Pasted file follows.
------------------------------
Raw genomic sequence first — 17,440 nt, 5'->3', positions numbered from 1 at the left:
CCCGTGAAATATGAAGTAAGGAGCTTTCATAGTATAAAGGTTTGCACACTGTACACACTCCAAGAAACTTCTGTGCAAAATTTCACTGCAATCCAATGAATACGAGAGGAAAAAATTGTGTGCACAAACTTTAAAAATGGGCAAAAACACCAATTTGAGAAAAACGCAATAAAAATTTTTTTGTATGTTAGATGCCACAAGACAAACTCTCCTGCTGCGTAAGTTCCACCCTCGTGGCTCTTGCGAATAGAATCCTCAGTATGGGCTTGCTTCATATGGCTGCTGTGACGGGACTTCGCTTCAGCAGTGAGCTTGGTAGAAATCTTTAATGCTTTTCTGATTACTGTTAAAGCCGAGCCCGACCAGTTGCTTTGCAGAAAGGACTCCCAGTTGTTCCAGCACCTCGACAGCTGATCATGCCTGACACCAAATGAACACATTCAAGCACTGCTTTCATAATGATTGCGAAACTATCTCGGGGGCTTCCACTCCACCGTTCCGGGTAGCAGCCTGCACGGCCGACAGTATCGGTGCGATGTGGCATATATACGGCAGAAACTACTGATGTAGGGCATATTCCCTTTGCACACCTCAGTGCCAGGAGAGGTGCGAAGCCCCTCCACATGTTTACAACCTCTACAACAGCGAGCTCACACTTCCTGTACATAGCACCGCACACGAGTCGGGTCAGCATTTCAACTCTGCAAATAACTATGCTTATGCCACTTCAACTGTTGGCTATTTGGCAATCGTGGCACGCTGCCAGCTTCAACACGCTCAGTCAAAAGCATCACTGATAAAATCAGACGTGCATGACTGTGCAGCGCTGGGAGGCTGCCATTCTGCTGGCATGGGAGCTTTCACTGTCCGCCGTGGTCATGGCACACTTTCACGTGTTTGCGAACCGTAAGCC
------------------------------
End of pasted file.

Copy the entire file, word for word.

Raw genomic sequence first — 17,440 nt, 5'->3', positions numbered from 1 at the left:
CCCGTGAAATATGAAGTAAGGAGCTTTCATAGTATAAAGGTTTGCACACTGTACACACTCCAAGAAACTTCTGTGCAAAATTTCACTGCAATCCAATGAATACGAGAGGAAAAAATTGTGTGCACAAACTTTAAAAATGGGCAAAAACACCAATTTGAGAAAAACGCAATAAAAATTTTTTTGTATGTTAGATGCCACAAGACAAACTCTCCTGCTGCGTAAGTTCCACCCTCGTGGCTCTTGCGAATAGAATCCTCAGTATGGGCTTGCTTCATATGGCTGCTGTGACGGGACTTCGCTTCAGCAGTGAGCTTGGTAGAAATCTTTAATGCTTTTCTGATTACTGTTAAAGCCGAGCCCGACCAGTTGCTTTGCAGAAAGGACTCCCAGTTGTTCCAGCACCTCGACAGCTGATCATGCCTGACACCAAATGAACACATTCAAGCACTGCTTTCATAATGATTGCGAAACTATCTCGGGGGCTTCCACTCCACCGTTCCGGGTAGCAGCCTGCACGGCCGACAGTATCGGTGCGATGTGGCATATATACGGCAGAAACTACTGATGTAGGGCATATTCCCTTTGCACACCTCAGTGCCAGGAGAGGTGCGAAGCCCCTCCACATGTTTACAACCTCTACAACAGCGAGCTCACACTTCCTGTACATAGCACCGCACACGAGTCGGGTCAGCATTTCAACTCTGCAAATAACTATGCTTATGCCACTTCAACTGTTGGCTATTTGGCAATCGTGGCACGCTGCCAGCTTCAACACGCTCAGTCAAAAGCATCACTGATAAAATCAGACGTGCATGACTGTGCAGCGCTGGGAGGCTGCCATTCTGCTGGCATGGGAGCTTTCACTGTCCGCCGTGGTCATGGCACACTTTCACGTGTTTGCGAACCGTAAGCC